Bangalore: Are you trying to lose weight? Do your weight management plans go for a toss because you unwittingly eat high-calorie products? Or are you one of those who find the idea of keeping track of your calorie intake tough?
Striking a chord: LifeMojo is a one-stop shop for expert consultation and fitness products, says chief executive officer Namit Nangia. Hemant Mishra / Mint
LifeMojo, a venture of iStrait Software Solutions Pvt. Ltd, may be the answer for you. A Bangalore-based start-up, LifeMojo is a preventive health care firm that free provides online advice on fitness, tracking tools, health tips and weight management.
Also on offer is a platform for nutritionists that they can use for their customers to track weight, calorie intake and exercises, both online and on mobile phones through text messages.
Started by three engineers in November with Rs7.5 lakh, LifeMojo (www.lifemojo.com) has acquired 1,500 registered users in the last four months. “For people looking to live a fit and healthy life, LifeMojo is a one-stop shop for expert consultation and fitness products,” says Namit Nangia, chief executive, adding that anything related to fitness has huge potential in India.
Nangia’s confidence comes from alarming data: 158 million Indians are overweight, 1.35 million of them take the trouble to visit nutritionists, spending around $160 million (Rs804.8 crore), according to internal estimates at the firm.
Moreover, 40 million people in India suffer from disorders such as diabetes. According to a report prepared by the National Commission on Macroeconomics and Health, 49 million Indians will suffer from cardiovascular diseases by 2010.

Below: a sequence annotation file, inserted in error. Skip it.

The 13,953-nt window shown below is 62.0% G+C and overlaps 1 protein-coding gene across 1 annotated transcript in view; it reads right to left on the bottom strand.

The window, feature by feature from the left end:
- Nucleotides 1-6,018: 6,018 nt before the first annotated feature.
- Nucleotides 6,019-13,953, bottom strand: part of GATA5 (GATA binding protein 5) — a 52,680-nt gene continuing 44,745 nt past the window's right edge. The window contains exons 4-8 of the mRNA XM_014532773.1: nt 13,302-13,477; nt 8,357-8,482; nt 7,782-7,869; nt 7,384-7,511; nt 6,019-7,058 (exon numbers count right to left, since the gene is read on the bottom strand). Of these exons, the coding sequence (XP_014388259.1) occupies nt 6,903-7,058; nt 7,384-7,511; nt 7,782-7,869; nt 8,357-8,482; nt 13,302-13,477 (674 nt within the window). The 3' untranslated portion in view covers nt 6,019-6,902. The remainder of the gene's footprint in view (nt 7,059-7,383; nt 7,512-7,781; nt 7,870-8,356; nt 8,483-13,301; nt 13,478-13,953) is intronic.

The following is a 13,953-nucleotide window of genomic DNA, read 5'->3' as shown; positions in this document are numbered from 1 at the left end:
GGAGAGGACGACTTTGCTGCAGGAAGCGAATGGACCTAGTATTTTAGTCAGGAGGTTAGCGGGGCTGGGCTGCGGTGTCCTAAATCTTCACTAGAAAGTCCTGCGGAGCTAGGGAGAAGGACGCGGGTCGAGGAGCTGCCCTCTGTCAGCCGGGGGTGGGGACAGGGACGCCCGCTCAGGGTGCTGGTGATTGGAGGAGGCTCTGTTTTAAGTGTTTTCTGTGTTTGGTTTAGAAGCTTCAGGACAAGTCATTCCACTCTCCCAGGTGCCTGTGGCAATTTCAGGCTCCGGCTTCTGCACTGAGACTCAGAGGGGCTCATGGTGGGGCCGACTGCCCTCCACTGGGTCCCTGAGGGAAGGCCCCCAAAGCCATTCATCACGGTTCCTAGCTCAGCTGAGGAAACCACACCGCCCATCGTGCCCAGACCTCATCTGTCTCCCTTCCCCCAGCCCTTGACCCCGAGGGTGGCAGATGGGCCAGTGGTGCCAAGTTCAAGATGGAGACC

LifeMojo offers the service free to end-consumers and makes money by selling its platform to nutritionists across India. Nangia refuses to give details on charges but says the company is aiming to break even by December. With the platform already in place, the firm says its main goal now is to sell it to as many nutritionists as possible.
The firm also plans to rope in nutritionists to provide online consultation on the LifeMojo website. Users will have to pay a fee for consultation, which will be shared between the nutritionist and the company. “We are planning to launch a paid service in a couple of months under which, consultation will be available from 10-15 nutritionists,” says Nangia.
LifeMojo expects 20-22% of its users to become paid customers. Nangia says the nutritionists may offer a discount of 5-10% for these online services. Nutritionist fees in big cities typically range from Rs500 to Rs1,000 a sitting.
While it’s early days yet, but LifeMojo’s calorie chart and tracker seem to have struck a chord with users. One of them, Varun Sharma, a software engineer, has lost 6kg in four months and weighs 75kg now.
“The biggest advantage is that I got to know the high-calorie products in my diet. I can now set goals on my calorie budget and plan my diet,” he says. He changed his eating habits after seeing the calorie chart, which includes high-calorie food products such as pakoras, parathas and kheer. “I do not exercise, just a walk in the evening. The diet change and sensible eating has made all the difference for me.”
Mumbai-based Ashish Tewari, a 29-year-old online division head of a media company, joined LifeMojo about two-and-a-half months back and has lost 5kg since.
“With the calorie tracker, one can get a quick feedback on what (one has) been eating and what’s (the) limit based on age, lifestyle, height and weight,” he says. Both Sharma and Tewari say they would not mind paying online consultation.
LifeMojo’s plan to offer nutritionist services online and on phone, makes for a convenient solution in the busy lives of executives, says nutritionist Shikha Sharma. “A doctor or a nutritionist cannot be available to thousands of patients in one day. For that, phone is the best medium. The power of technology has to be used,” she says.
Rajesh Srivathsa, managing partner, Ojas Venture Partners, says the LifeMojo concept is a little early for the Indian market where the usage of Internet is still limited. Also, it is difficult to estimate calories in Indian food products; these can vary widely depending on the way they are prepared.
“Validation is still needed to see how Indians respond to the idea of getting consultation online compared with a face-to-face interaction with a doctor or a nutritionist,” he adds.